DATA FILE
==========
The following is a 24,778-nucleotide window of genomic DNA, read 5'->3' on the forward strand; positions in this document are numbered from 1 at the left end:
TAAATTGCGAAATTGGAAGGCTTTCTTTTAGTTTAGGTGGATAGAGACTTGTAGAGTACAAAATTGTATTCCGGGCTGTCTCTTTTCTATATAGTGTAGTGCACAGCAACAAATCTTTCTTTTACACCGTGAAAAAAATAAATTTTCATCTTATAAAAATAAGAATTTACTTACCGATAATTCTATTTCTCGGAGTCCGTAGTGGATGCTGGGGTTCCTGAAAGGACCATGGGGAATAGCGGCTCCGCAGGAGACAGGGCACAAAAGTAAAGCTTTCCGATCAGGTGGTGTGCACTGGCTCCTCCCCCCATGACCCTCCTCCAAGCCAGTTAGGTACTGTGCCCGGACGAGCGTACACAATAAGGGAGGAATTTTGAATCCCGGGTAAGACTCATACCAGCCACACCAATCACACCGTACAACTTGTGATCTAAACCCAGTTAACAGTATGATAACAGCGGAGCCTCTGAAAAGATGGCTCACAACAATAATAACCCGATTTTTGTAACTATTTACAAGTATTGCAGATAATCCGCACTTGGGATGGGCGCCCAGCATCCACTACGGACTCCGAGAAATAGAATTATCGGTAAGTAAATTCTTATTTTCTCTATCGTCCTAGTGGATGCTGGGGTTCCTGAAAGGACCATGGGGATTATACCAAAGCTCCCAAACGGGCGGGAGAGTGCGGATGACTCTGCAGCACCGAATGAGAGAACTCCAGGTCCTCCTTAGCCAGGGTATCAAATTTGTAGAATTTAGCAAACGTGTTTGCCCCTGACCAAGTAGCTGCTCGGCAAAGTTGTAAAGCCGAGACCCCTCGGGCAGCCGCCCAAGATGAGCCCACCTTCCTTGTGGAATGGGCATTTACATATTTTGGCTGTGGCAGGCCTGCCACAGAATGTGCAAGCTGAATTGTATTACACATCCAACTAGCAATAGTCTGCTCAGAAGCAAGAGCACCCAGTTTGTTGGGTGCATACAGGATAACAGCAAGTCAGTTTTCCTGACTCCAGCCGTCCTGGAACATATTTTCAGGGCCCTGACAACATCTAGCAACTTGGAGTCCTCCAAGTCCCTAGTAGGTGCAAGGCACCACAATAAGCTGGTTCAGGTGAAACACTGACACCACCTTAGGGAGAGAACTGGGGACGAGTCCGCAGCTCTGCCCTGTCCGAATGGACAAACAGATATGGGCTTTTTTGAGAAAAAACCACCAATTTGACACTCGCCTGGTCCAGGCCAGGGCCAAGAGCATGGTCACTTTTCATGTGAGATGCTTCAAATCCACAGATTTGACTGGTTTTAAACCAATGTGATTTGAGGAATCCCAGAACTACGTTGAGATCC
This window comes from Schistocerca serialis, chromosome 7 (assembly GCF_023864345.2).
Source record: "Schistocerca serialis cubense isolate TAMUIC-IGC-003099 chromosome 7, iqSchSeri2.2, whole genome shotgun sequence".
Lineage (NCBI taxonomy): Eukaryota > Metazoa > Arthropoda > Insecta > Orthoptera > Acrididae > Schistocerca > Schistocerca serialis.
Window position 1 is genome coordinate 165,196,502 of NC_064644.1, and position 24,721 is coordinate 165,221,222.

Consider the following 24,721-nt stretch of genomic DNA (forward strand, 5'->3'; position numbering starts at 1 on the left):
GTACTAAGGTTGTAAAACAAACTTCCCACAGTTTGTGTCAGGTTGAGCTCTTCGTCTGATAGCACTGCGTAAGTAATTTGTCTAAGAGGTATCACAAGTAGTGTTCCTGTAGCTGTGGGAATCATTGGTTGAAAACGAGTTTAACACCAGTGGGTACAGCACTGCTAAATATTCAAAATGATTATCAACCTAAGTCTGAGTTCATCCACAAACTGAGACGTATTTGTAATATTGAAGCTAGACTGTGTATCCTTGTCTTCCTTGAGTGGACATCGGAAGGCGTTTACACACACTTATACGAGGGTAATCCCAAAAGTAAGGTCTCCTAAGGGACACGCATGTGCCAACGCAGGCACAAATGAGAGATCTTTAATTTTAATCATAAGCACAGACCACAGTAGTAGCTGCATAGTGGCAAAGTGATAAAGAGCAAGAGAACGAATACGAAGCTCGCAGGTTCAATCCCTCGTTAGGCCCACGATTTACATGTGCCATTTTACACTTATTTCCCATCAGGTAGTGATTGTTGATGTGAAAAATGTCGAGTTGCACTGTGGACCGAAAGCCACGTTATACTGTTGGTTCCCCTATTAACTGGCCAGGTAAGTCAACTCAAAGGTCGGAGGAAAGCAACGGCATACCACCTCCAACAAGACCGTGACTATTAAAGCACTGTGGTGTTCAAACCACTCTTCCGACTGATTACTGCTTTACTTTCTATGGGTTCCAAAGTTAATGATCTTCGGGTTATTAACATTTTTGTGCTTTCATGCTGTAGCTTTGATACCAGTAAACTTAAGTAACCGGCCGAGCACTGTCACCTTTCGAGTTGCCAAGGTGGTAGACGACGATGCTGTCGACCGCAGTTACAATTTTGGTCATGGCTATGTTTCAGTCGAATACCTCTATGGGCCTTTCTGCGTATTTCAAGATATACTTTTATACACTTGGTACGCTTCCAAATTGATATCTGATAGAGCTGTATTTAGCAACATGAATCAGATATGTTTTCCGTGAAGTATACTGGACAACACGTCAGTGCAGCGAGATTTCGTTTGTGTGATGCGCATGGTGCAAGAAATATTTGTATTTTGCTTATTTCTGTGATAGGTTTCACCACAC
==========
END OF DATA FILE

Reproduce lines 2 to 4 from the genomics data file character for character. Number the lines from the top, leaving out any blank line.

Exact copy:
TAAATTGCGAAATTGGAAGGCTTTCTTTTAGTTTAGGTGGATAGAGACTTGTAGAGTACAAAATTGTATTCCGGGCTGTCTCTTTTCTATATAGTGTAGTGCACAGCAACAAATCTTTCTTTTACACCGTGAAAAAAATAAATTTTCATCTTATAAAAATAAGAATTTACTTACCGATAATTCTATTTCTCGGAGTCCGTAGTGGATGCTGGGGTTCCTGAAAGGACCATGGGGAATAGCGGCTCCGCAGGAGACAGGGCACAAAAGTAAAGCTTTCCGATCAGGTGGTGTGCACTGGCTCCTCCCCCCATGACCCTCCTCCAAGCCAGTTAGGTACTGTGCCCGGACGAGCGTACACAATAAGGGAGGAATTTTGAATCCCGGGTAAGACTCATACCAGCCACACCAATCACACCGTACAACTTGTGATCTAAACCCAGTTAACAGTATGATAACAGCGGAGCCTCTGAAAAGATGGCTCACAACAATAATAACCCGATTTTTGTAACTATTTACAAGTATTGCAGATAATCCGCACTTGGGATGGGCGCCCAGCATCCACTACGGACTCCGAGAAATAGAATTATCGGTAAGTAAATTCTTATTTTCTCTATCGTCCTAGTGGATGCTGGGGTTCCTGAAAGGACCATGGGGATTATACCAAAGCTCCCAAACGGGCGGGAGAGTGCGGATGACTCTGCAGCACCGAATGAGAGAACTCCAGGTCCTCCTTAGCCAGGGTATCAAATTTGTAGAATTTAGCAAACGTGTTTGCCCCTGACCAAGTAGCTGCTCGGCAAAGTTGTAAAGCCGAGACCCCTCGGGCAGCCGCCCAAGATGAGCCCACCTTCCTTGTGGAATGGGCATTTACATATTTTGGCTGTGGCAGGCCTGCCACAGAATGTGCAAGCTGAATTGTATTACACATCCAACTAGCAATAGTCTGCTCAGAAGCAAGAGCACCCAGTTTGTTGGGTGCATACAGGATAACAGCAAGTCAGTTTTCCTGACTCCAGCCGTCCTGGAACATATTTTCAGGGCCCTGACAACATCTAGCAACTTGGAGTCCTCCAAGTCCCTAGTAGGTGCAAGGCACCACAATAAGCTGGTTCAGGTGAAACACTGACACCACCTTAGGGAGAGAACTGGGGACGAGTCCGCAGCTCTGCCCTGTCCGAATGGACAAACAGATATGGGCTTTTTTGAGAAAAAACCACCAATTTGACACTCGCCTGGTCCAGGCCAGGGCCAAGAGCATGGTCACTTTTCATGTGAGATGCTTCAAATCCACAGATTTGACTGGTTTTAAACCAATGTGATTTGAGGAATCCCAGAACTACGTTGAGATCC
This window comes from Schistocerca serialis, chromosome 7 (assembly GCF_023864345.2).
Source record: "Schistocerca serialis cubense isolate TAMUIC-IGC-003099 chromosome 7, iqSchSeri2.2, whole genome shotgun sequence".